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Most people have heard of the National Trust's huge mansions such as Ripponlea and Como House, that as tourist destinations draw in thousands of visitors each year.
But to my mind, it is a few of the smaller historic homes further out of Melbourne that are well worth a visit. Often this is because of their connections with well-known Australians or just because they are so atmospheric.
Mulberry Hill Baxter
One of my favourites is Mulberry Hill in Baxter. This is on the outskirts of Frankston so quite doable on any drive to the Mornington Peninsula. It was the home of Joan Lindsay the author of the famous novel Picnic at Hanging Rock. This work was made famous by the Peter Weir film in 1975 and more recently it was made into a TV miniseries.
Joan lived at Mulberry Hill with her husband Daryl Lindsay a member of the famous Lindsay family that included the artists Norman and Percy Lindsay) and Daryl, in turn, was an artist and later ended up as Director of the National Gallery of Victoria. The couple built Mulberry Hill when they were struggling artists and despite the property's beauty most of the elements were scavenged from Whelan the Wrecker
Today the house stands as a testament to these artists' way of life. They left instruction that after their deaths the house should be left as it was when they were alive. In Joan's writing room, her pencils lay sharpened near her half-finished manuscripts and downstairs in Daryl's studio you can still see his easel with a painting half finished and nearby his drink tray all set to mix the next gin and tonic.
Sunday self-guided tours from 11 am to 4 p.m. (last admission to is at 3:30pm). Closed July and August. Group tours available by appointment, please call (03) 9656 9889.
Call Bookings Office on 03 9656 9889 or firstname.lastname@example.org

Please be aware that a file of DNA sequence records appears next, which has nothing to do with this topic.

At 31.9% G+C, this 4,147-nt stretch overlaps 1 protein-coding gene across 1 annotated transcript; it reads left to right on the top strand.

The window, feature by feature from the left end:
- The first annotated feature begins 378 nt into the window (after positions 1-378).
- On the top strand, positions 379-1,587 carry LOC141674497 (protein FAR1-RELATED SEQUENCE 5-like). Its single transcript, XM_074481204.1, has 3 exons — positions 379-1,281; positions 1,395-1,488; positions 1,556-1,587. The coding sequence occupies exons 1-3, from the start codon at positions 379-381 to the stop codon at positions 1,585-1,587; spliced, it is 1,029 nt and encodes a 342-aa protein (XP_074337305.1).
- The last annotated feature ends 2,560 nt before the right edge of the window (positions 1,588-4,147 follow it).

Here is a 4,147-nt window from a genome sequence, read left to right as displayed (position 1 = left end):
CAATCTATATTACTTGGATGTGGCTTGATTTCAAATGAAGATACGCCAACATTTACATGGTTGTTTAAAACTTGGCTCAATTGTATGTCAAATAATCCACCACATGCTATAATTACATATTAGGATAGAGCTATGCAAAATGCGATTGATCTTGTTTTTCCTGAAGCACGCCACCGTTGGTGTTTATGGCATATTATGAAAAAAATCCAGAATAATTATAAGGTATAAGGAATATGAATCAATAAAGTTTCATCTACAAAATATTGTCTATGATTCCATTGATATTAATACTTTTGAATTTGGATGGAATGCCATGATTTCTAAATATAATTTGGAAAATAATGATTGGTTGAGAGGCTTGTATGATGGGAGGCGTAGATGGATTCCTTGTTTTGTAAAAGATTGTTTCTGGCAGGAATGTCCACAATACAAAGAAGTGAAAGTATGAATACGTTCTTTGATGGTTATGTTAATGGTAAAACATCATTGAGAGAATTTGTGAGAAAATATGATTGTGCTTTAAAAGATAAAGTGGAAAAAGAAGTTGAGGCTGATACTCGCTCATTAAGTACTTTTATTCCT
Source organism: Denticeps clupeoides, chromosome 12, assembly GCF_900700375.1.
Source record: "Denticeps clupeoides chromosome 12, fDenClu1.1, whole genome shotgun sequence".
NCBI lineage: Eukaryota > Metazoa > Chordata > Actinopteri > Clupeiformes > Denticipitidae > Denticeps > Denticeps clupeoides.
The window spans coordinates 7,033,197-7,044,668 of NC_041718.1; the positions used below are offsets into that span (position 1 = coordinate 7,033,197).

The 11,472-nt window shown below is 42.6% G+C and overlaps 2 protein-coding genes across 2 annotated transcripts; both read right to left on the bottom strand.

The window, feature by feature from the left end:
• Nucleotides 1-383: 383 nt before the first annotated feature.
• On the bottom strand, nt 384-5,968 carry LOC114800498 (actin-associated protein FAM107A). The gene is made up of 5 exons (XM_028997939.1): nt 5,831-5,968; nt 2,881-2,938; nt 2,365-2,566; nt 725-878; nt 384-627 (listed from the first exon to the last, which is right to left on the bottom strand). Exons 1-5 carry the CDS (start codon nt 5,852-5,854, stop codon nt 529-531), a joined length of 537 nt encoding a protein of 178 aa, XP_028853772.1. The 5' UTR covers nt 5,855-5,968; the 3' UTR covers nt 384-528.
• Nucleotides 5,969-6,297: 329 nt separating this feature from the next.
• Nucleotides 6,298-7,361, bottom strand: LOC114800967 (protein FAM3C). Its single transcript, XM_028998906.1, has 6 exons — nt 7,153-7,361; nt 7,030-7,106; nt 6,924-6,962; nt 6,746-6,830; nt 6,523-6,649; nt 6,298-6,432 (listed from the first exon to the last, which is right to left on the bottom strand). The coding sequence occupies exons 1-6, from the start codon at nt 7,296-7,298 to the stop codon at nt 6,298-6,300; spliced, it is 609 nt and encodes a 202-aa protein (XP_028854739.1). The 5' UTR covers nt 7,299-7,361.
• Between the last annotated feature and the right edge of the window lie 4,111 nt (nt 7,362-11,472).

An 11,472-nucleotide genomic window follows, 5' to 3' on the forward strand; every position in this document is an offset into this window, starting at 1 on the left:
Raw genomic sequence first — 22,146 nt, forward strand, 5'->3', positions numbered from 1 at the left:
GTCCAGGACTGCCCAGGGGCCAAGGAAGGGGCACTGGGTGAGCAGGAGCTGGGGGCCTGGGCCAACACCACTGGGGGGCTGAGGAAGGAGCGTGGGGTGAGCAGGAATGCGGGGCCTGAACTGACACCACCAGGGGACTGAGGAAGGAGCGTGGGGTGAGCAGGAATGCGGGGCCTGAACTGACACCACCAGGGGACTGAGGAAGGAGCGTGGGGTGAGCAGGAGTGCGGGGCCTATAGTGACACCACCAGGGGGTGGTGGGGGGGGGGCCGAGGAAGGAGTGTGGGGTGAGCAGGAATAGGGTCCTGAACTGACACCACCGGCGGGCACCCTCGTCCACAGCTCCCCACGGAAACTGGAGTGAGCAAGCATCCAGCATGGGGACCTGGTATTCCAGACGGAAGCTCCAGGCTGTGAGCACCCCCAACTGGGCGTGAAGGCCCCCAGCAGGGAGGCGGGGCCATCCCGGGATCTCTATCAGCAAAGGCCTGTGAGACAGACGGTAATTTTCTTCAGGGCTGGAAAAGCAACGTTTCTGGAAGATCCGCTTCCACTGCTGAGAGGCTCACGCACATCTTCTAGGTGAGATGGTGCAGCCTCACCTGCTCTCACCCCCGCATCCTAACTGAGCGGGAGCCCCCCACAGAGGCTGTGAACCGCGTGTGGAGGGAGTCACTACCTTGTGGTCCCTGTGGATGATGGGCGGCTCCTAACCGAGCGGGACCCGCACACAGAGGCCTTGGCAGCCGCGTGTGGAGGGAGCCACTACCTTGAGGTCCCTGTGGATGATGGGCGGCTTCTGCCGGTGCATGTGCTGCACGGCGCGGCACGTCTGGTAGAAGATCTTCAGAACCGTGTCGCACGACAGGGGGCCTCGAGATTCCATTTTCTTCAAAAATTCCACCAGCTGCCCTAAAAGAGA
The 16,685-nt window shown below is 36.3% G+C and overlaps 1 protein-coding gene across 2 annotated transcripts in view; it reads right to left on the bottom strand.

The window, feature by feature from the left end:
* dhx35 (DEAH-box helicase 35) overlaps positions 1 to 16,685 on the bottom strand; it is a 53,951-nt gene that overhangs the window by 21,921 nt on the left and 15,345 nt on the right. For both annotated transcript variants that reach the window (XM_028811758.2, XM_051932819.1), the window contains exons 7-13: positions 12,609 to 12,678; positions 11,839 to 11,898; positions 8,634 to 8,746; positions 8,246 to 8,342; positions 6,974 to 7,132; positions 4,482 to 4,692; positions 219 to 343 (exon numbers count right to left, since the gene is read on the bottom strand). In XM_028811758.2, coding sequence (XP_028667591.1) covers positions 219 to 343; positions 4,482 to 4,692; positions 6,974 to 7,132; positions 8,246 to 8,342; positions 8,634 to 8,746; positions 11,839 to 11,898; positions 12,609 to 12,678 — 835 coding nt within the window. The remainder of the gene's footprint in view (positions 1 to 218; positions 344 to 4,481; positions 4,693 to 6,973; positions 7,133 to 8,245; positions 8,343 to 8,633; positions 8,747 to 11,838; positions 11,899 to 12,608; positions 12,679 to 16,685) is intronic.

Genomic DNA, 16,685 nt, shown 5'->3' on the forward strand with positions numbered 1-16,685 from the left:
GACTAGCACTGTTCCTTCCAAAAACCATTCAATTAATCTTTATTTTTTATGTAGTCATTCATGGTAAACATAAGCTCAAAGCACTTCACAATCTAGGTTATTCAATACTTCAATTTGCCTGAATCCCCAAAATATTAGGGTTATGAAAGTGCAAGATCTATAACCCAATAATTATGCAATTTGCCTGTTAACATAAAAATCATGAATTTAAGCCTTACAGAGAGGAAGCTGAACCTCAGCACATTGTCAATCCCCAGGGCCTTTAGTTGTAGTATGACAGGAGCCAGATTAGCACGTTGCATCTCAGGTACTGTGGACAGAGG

National Trust Members: Free
Family (2 Adults & 2 Children): $26
Most people have driven past Dame Nellie Melba' estate. It is what lies behind those towering hedges, at the Y intersection where Maroondah Highway meets Melba Highway.
Her extensive estate is now open as a tourist attraction. Unfortunately, you can't just go roaming around, but you can take an organised garden tour. There are seven acres of formal gardens. Some of the trees are well over a century old with one oak rumoured to be over 180. Viewing these gnarled beauties gives a sense of timeliness and continuity.
The house is rarely open to the public, but in 2019 there are Glimpse of Melba Tours between June and August. This is an exciting opportunity for history buffs and those who love heritage houses to see Dame Nellie's lifestyle. Click here for more details.
There is a museum on site and the restaurant has excellent afternoon teas and meals. Some of the dishes pay homage to the diva such as Peach Melba, Melba Toast, and Melba Sauce. A nice touch is the chance to try local award-winning wines at the cellar door and purchase a bottle either to take home or have with your meal.
Regular guided garden tours are held at 10 am and 2.00 pm, Monday – Saturday and can be paired with a Devonshire tea. Bookings are essential.
Heronswood is a Gothic revival home (1871) built from squared basalt blocks hewn from a local quarry. The high-pitched gables and bow windows look out over the stormy seas below and southward to the majestic summit of Arthur's seat. These are views to take your breath away. It was this vista that first attracted the original owner, William Edward Hearn who was one of the four foundation professors of the University of Melbourne.